The beginnings of today’s Royal Zoute Golf Club date back to 1899, when golf was first played in Knocke-sur-Mer (French name). The Flemish name of the place is Knokke-Heist. At first, it was part of the golf and sports club in nearby Bruges but then in 1909, the clubs parted ways and the Knocke Golf Club was founded.
From the beginning, the club was strongly influenced by the English. Both its first captains and its course architect came from the British Isles whilst in 1907, it was redesigned by the famous Brit Harry Colt, who at the beginning of the 20th century designed not only some world-famous golf
courses in England, but also in continental Europe. In Germany, too, he has left his mark on several clubs: the Hamburger Golf Club Falkenstein is just as much a part of this as the Frankfurter Golf Club and the Golf- & Landclub Berlin-Wannsee.
After the First World War, when the Germans used the course as a military site, it became necessary to build a new course which was given its present name Zoute Golf Club.
Subsequently, in 1925, it was made a ‘Royal’ by the Belgian King. After the Second World War when the course was occupied by the Germans, the course had to be renovated. The English Lieutenant Colonel Allen designed the layout for two 18-hole links courses, which resulted in today’s par 64 Executive Course and the par 72 Championship Course.
The club hosted a total of six Belgian Opens between 1912 and 2000 when winners included Miguel Angel Jimenez, Darren Clarke, Nick Faldo and Lee Westwood, who won twice (1998 and 2000).
It couldn’t be more central
The various imposing club buildings are placed around a circular courtyard which boasts a huge steel figure sculpture created by one of the most renowned sculptors and conceptual artists of our time, Frenchman Bernar Venet, who is highly acclaimed internationally.
The complex includes a hotel with ten modern, well-equipped rooms and certainly, the spacious junior suite where we are housed is extremely comfortable. From the balcony, we enjoy the wide view over the restaurant terrace, to the starter’s cottage behind it, the first tees of the two courses and the driving range in the background.
The hotel interior is extremely elegant with dark wood that harmoniously complements the modern tiles on the walls and floor that also feature at the reception. The electronic scoreboard provides information on tee times and players on both courses whilst the bar is reminiscent of a traditional English club.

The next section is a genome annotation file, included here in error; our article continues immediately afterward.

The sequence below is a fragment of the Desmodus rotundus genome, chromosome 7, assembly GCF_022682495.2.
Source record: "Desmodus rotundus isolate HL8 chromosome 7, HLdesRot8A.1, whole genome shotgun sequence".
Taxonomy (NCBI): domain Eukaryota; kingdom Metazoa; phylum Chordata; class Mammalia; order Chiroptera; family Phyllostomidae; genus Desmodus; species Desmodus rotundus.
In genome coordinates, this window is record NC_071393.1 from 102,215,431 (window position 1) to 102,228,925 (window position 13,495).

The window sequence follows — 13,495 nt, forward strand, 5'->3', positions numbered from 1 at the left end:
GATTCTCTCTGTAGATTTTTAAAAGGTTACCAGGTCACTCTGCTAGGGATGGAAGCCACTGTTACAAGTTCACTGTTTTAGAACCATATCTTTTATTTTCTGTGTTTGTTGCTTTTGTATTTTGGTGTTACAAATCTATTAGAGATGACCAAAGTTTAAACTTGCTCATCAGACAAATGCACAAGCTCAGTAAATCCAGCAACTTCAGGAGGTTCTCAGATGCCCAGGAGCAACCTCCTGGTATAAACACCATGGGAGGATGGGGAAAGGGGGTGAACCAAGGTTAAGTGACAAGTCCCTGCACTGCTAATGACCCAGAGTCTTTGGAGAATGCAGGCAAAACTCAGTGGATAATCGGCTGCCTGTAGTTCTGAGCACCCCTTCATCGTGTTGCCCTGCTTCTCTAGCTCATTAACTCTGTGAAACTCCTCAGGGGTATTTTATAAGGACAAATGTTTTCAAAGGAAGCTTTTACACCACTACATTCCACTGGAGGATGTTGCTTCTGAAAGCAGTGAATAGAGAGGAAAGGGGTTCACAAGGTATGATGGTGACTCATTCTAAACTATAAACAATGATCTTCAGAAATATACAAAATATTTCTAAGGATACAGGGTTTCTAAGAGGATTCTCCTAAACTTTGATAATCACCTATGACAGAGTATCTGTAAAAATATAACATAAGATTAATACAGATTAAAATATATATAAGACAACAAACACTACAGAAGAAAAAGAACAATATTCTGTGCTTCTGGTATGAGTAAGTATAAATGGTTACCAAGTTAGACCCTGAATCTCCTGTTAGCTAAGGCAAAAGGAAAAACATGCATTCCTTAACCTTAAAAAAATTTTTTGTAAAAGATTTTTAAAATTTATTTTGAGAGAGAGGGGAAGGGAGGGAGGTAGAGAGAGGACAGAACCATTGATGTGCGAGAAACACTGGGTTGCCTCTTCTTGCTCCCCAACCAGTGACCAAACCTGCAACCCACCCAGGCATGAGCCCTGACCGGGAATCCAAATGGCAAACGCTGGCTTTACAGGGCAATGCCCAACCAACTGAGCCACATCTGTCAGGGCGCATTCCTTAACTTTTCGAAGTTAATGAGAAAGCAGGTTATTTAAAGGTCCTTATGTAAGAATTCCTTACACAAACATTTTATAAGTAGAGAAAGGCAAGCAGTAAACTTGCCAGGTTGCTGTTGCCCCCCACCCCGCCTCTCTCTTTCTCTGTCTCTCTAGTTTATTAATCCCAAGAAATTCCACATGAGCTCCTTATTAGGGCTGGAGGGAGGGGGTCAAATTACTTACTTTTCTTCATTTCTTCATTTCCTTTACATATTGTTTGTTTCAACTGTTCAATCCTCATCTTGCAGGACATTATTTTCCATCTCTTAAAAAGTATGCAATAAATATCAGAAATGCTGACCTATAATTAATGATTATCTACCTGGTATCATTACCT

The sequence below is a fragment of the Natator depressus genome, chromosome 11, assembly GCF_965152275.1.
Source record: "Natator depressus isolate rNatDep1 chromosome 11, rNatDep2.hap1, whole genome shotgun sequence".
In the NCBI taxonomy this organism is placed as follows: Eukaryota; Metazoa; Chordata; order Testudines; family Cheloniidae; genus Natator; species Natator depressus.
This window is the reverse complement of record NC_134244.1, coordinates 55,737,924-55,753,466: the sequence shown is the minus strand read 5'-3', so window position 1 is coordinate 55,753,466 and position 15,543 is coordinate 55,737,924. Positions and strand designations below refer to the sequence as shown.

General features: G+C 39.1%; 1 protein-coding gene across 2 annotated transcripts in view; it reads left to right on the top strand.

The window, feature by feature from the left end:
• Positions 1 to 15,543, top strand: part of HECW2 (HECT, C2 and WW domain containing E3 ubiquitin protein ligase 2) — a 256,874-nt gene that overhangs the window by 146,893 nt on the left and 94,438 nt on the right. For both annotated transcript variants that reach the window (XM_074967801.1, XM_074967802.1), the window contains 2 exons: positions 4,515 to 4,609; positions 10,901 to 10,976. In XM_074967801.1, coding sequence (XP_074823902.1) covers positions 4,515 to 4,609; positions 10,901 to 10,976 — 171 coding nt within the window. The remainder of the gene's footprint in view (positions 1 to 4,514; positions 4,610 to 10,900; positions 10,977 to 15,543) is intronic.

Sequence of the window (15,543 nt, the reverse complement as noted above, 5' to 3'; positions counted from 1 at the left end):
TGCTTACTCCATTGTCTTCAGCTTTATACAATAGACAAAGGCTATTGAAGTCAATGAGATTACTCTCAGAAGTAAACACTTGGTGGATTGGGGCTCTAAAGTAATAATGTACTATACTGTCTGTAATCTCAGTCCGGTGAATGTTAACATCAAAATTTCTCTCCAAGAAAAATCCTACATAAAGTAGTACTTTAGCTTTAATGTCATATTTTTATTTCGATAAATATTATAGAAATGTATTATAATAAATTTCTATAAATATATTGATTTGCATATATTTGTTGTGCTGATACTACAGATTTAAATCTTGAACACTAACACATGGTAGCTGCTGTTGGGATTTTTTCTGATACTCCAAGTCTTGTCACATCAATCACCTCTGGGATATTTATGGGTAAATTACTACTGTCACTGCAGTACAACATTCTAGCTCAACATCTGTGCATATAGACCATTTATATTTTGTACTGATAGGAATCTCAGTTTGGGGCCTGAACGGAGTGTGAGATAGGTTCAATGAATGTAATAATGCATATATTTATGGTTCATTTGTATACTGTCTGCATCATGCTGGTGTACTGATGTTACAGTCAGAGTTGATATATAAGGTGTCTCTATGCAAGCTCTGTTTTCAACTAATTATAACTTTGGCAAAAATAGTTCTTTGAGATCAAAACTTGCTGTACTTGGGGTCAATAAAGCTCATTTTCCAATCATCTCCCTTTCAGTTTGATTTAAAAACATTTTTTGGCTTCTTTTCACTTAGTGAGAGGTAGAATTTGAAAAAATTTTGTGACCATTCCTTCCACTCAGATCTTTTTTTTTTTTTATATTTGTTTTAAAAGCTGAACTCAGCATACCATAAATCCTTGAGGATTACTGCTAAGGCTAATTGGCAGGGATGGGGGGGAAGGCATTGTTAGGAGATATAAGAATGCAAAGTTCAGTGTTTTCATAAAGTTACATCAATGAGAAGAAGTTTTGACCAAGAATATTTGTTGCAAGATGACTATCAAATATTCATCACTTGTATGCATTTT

Before we turn our attention to the golf courses, we would like to get to know the city. Of course, this includes a walk along the long sandy beach and a stop at one of the numerous beach clubs. In the shopping streets of Zoute, the northernmost district of the seaside resort, we come across numerous boutiques of the finest designer labels and art on virtually every corner. More than 60 galleries alone offer art lovers a rich selection. In addition, there are huge sculptures scattered all over the city.
In case the shopping bags get too heavy, a large electric golf cart is available to chauffeur shoppers through the city’s shopping streets silently and free of charge.
We round off the first day with a delicious dinner on the clubhouse terrace. The menu is varied and the dishes extremely tasty. The recommended prawn croquettes impress us just as much as the baked sole.
Links and parkland course elements combined
The club is embedded in an untouched, slightly overgrown landscape with pines, hawthorn hedges, birches and poplars. The two pure links courses have been turned into a combination of links and parkland courses due to plantings after the Second World War. Heathland course elements can also be found here, though the courses run largely through flat terrain and light dune landscape.